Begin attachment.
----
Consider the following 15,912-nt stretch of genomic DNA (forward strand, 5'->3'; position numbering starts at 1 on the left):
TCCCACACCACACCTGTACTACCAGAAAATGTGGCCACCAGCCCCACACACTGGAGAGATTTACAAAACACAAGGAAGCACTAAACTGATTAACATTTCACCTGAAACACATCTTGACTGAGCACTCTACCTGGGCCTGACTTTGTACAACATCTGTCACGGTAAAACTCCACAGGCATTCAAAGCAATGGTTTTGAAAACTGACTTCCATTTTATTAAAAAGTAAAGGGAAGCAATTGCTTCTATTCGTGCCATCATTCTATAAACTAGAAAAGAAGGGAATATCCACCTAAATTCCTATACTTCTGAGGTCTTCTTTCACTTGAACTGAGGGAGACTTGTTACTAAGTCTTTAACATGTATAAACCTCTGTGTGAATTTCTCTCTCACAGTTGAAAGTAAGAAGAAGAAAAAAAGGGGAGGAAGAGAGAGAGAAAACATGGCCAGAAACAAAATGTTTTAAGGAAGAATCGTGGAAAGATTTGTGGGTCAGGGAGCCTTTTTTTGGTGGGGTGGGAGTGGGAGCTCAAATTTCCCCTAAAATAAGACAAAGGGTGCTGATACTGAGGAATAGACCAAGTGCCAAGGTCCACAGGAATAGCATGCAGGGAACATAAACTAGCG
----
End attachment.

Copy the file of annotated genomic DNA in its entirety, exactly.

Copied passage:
Consider the following 15,912-nt stretch of genomic DNA (forward strand, 5'->3'; position numbering starts at 1 on the left):
TCCCACACCACACCTGTACTACCAGAAAATGTGGCCACCAGCCCCACACACTGGAGAGATTTACAAAACACAAGGAAGCACTAAACTGATTAACATTTCACCTGAAACACATCTTGACTGAGCACTCTACCTGGGCCTGACTTTGTACAACATCTGTCACGGTAAAACTCCACAGGCATTCAAAGCAATGGTTTTGAAAACTGACTTCCATTTTATTAAAAAGTAAAGGGAAGCAATTGCTTCTATTCGTGCCATCATTCTATAAACTAGAAAAGAAGGGAATATCCACCTAAATTCCTATACTTCTGAGGTCTTCTTTCACTTGAACTGAGGGAGACTTGTTACTAAGTCTTTAACATGTATAAACCTCTGTGTGAATTTCTCTCTCACAGTTGAAAGTAAGAAGAAGAAAAAAAGGGGAGGAAGAGAGAGAGAAAACATGGCCAGAAACAAAATGTTTTAAGGAAGAATCGTGGAAAGATTTGTGGGTCAGGGAGCCTTTTTTTGGTGGGGTGGGAGTGGGAGCTCAAATTTCCCCTAAAATAAGACAAAGGGTGCTGATACTGAGGAATAGACCAAGTGCCAAGGTCCACAGGAATAGCATGCAGGGAACATAAACTAGCG